"Ye Fathers, provoke not your children to wrath..." (Ephesians 6:4)

Darkling "Children of God" musical @ York; Residential Schools revisited

Drumming up a dithyramb in the Belly of the Beast. Photo: Emily Cooper

Trauma, it turns out, can be inherited.

Not by altering your DNA, per se, which is untouched by environmental factors. But severe stress can tweak the associated constellation of epigenetic “on-off switches” that control how genes are expressed. And such changes can be passed on from one generation to the next long after the original trauma is relieved.

In director Corey Payette’s searing singspiel “Children of God,” nine aboriginal actors tackle the traumas of forced deracination and sadistic abuse in Canada’s Indian Residential School system.  Yet all nine of them are successful and accomplished theatre artists, members of the first indigenous cohort in eight generations to be exempt from the threat of state-sanctioned, church-administered kidnapping.

So how can they manage so skilfully and feelingly to recreate a nightmare they never personally endured? Sheer high-order professionalism, no doubt, but perhaps with an extra booster charge of epigenetic legacy.

For “Children of God” – like so much of the recent spate of Truth-and-Reconciliation-inspired art – derives its authority from the lived immediacy of its subject matter, rather than technical finesse or aesthetic daring. Payette himself wrote the book, music and lyrics. Forthright and tuneful, the script and score move the melodramatic plot briskly, never obscuring the play’s ethical payload with needless nuance or ambiguity.

Likewise, production designer Marshall McMahen keeps the stage clear of needless clutter. He makes do with just a single curtain-wall set hauntingly suggestive of a claustrophobic horizon: rocky crags squashed under a moody sky.

With sidelights, footlights, overhead spots and coloured gels, lighting designer Jeff Harrison manages to turn this barebones layout into anything from a dorm room to a tundra to a basement isolation cell to a dive bar to a corporate executive suite. A live quartet – piano, violin, viola and guitar – plays almost non-stop to underscore the 15 original songs and provide mood music to link the scenes.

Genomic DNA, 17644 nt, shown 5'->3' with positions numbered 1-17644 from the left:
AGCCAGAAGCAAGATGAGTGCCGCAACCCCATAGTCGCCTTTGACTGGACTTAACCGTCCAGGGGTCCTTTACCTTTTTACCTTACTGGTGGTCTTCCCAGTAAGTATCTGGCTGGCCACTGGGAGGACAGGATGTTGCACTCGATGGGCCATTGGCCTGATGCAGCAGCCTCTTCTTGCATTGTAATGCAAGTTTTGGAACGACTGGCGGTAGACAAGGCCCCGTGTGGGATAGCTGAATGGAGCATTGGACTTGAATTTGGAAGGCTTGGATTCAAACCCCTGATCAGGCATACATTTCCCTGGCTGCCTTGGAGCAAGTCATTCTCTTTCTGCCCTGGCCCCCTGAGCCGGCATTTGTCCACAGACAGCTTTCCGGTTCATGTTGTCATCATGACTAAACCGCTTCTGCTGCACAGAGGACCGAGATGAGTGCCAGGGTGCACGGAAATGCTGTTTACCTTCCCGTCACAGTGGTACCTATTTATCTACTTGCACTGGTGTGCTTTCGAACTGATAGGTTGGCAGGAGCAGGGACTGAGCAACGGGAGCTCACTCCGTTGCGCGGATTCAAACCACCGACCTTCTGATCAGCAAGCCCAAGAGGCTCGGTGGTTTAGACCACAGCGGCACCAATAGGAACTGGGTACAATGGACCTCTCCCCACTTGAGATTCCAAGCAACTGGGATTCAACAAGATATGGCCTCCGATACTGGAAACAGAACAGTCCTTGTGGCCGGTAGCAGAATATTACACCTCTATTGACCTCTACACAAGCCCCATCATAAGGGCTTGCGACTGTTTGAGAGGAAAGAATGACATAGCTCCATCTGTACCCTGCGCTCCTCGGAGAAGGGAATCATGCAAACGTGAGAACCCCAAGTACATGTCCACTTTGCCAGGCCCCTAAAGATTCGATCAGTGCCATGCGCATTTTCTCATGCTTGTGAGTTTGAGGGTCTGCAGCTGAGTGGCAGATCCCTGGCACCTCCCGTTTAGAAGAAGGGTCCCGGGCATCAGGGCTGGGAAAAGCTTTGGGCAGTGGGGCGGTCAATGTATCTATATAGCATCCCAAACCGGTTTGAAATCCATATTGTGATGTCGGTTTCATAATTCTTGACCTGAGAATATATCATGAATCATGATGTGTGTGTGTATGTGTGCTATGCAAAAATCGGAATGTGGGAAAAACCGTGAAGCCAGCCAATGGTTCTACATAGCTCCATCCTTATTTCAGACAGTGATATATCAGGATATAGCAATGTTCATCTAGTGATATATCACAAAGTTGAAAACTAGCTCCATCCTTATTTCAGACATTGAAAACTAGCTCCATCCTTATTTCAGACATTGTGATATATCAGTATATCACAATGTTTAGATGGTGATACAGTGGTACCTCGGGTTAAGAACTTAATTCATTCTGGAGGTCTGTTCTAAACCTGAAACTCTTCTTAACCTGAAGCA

But, for all its minimalist staging, earnest moralism and conservative scripting/scoring, the play’s complex plot demands a lot from its actors and audience, alike. It braids together seven interlocking storylines:

-       A teenager (Cheyenne Scott), docked in isolation for a runaway attempt, is raped and impregnated by a holier-than-thou priest (Michael Torontow).   

-       Her kid brother (Herbie Barnes) struggles to recollect their pre-kidnapping life, to get out word of their plight and to guide his sister on another runaway bid. But before they can set out, she hangs herself in despair.

-       A neophyte nun (Trish Lindström), learning the truth of the case, loses her faith in the school and its mission.

-       The traumatised brother, now grown, suppresses his pain, never even relating the fact or manner of his sister’s death to their mother (Cathy Elliott).

-       Recovering from alcoholism, he applies for a desk job in town to get his life back on track. His job interviewer turns out to be the class bully (Kevin Loring) from Res School days, who’s now “gone white” and made good. They argue and work themselves up to a fistfight in a dive bar.

-       Back home, still jobless and relapsed into drink, Barnes’ character finally spills the story of his sister’s suicide.

-       The grieving mother and son return to the now-disused school site to recap – at first tentatively and then ecstatically – a half-remembered tribal rite of passage for the sister’s departed spirit.

Nor are these narratives laid out in straightforward chronology, but rather intercut in flashbacks and premonitions, with no blackouts or set changes to set off one scene from the next. Instead, we to rely on subtle shifts of body language and on-the-fly costume changes to demarcate the hellish past from the anguished present.

Barnes, Loring and Scott brilliantly execute the most daunting of acting feats: for an adult player to plausibly portray a juvenile character. Even more impressive, the two male leads then manage to segue convincingly into adult incarnations of the same roles. What’s more, they bring it all off while singing half the time, including some rather intricate ensemble numbers.

Non-indigenous stars ably hold up their end of the action. Torontow’s hypocritical prig of a priest is the very picture of unctuous sanctimony. And Lindström scores the musical high point of the evening with a solo aria at her moment of faith-shattering epiphany.

The climactic scene, after having probed the dystopian Truth of the Residential Schools, makes an inspiriting bid for Reconciliation with the final rite of passage ritual. By now, the drama has already transformed both native and settler characters alike.

As Barnes’ character reminds the shaken nun, “you have your guilt, we have our sorrow.” But the entire cast comes out on stage – clergy now defrocked – to join in the redemptive chant. And presently the audience rises to join hands and sway to the accelerating drumbeat.

Not a dry eye in the house, as far as I could see.

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